It would be a stretch to say we went looking for a groundhog, but the furry creature was on our minds as we visited the Cascade Valley Metro Park’s Chuckery area. That’s Chuckery as in woodchuck, another name for the large rodent whose shadow, when seen on Feb. 2, is said to harken the first signs of spring. Its other names include land beaver, whistlepig and, of course, the Latin marmota monax.
The name Chuckery is attributed to Col. John Nash, an early settler of Akron’s oldest neighborhood, Middlebury, according to historian Samuel Lane, who once joked that the population of Summit City (now Akron’s North Hill neighborhood) was about 10,000—one man and 9,999 woodchucks.
Another early name for the area north of what is now downtown Akron was Cascade, a community established by Eliakim Crosby in 1833, the year he built the Cascade Mill Race, the waterway that powered mills and businesses along the Ohio & Erie Canal. Cascade became part of Akron three years later.
Crosby built the Chuckery Race in 1844 in the area artist Chuck Ayers and I came to explore 164 years later. The sun was shining when we arrived, and we could see our shadows. But because it was weeks before Groundhog Day (and we’re not groundhogs), we knew we could count on a bit more winter weather.
As if to punctuate that thought, a light snow began to fall as we began our exploration. The Chuckery area is at the south end of the park off Cuyahoga Street, just north of Uhler Avenue.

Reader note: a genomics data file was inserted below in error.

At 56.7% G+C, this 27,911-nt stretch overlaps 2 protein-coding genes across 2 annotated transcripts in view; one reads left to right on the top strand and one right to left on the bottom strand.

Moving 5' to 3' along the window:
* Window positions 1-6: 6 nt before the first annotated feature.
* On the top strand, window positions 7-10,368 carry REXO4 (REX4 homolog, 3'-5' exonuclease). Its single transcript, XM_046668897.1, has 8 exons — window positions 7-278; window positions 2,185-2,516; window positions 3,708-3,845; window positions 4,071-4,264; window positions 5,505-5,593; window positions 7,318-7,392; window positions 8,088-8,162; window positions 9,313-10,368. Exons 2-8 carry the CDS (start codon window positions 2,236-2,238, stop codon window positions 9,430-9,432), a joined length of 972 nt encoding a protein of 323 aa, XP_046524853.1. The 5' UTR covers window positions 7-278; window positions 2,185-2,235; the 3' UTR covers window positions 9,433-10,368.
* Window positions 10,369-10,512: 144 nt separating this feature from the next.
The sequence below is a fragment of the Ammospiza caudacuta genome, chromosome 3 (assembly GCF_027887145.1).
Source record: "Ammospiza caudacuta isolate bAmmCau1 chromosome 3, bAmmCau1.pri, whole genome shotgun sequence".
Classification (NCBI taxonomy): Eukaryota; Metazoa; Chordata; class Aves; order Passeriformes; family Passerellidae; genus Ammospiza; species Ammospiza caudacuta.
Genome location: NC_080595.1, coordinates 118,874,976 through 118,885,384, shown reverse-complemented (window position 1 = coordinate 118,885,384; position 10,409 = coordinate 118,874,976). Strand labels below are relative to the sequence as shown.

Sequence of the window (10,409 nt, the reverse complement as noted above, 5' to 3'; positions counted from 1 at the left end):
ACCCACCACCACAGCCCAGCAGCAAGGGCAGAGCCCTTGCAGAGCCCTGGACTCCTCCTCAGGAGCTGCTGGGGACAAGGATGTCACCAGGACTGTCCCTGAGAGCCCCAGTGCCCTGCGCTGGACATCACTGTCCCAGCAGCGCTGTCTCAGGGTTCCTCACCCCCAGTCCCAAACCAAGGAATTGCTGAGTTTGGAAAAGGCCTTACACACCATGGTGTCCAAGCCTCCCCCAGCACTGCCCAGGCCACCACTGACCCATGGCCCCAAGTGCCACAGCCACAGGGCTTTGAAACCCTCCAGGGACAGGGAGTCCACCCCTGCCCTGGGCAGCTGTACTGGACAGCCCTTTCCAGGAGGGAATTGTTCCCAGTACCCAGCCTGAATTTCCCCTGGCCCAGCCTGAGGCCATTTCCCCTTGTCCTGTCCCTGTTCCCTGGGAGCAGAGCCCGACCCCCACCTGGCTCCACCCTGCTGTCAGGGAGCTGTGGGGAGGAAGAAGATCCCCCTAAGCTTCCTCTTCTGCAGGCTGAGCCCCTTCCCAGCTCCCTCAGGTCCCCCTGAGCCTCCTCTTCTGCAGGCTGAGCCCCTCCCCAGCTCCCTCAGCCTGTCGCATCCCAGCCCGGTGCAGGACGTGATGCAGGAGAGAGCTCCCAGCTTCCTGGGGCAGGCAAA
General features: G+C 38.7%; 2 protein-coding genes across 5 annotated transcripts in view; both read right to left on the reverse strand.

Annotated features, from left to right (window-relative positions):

We could hear but not see the river from the parking lot, so we headed toward the sound. Our footprints were the first in the freshly fallen snow, and there were no footprints in the snow-covered wooden staircase to the right of us that led to the 3.2-mile Highbridge Trail. To the right of the stairs the trunks of at least a dozen downed trees formed another staircase of sorts.
Instead of taking that trail or the 2.4-mile Chuckery Trail, we walked down a long driveway marked “Service Vehicles Only” and soon came to the river, where many of the trees growing along both banks seemed to be stretching like arms trying to touch each other across the chilly water.
Benches at spots along the river bank and nearby picnic tables were piled with about six inches of snow, and looking across the water, we could see the sledding hill at the park’s Oxbow area, which also runs off Cuyahoga Street to the north.
Beyond that in the distance we caught a glimpse of the park’s Overlook Area, which runs off Sackett Avenue, and looking east through the bare trees we could see the high-level bridge that connects State Road in Cuyahoga Falls with Main Street in Akron.
We had seen these views before on earlier visits, the first of which we wrote about in July 1988, just four months after our walks-around-Akron feature began in the Akron Beacon Journal.
Our focus of that first visit was the Signal Tree, which we saved for last this time. The burr oak, said to be some 300 years old, has two thick branches growing near the bottom of its equally thick trunk. The branches, bent like arms extended upward at the elbows, are believed to have been shaped like by local Indians to serve as a marker on the canoe portage trail between the Cuyahoga and Tuscarawas rivers.
The Signal Tree was as enjoyable as ever, but seeing the Chuckery in winter was a special treat and we wondered why we hadn’t done it sooner.
To our surprise, the Chuckery and Oxbow park entrances have addresses: 837 Cuyahoga St. and 1199 Cuyahoga St., Akron, respectively. For park information, call 330-865-8060 or visit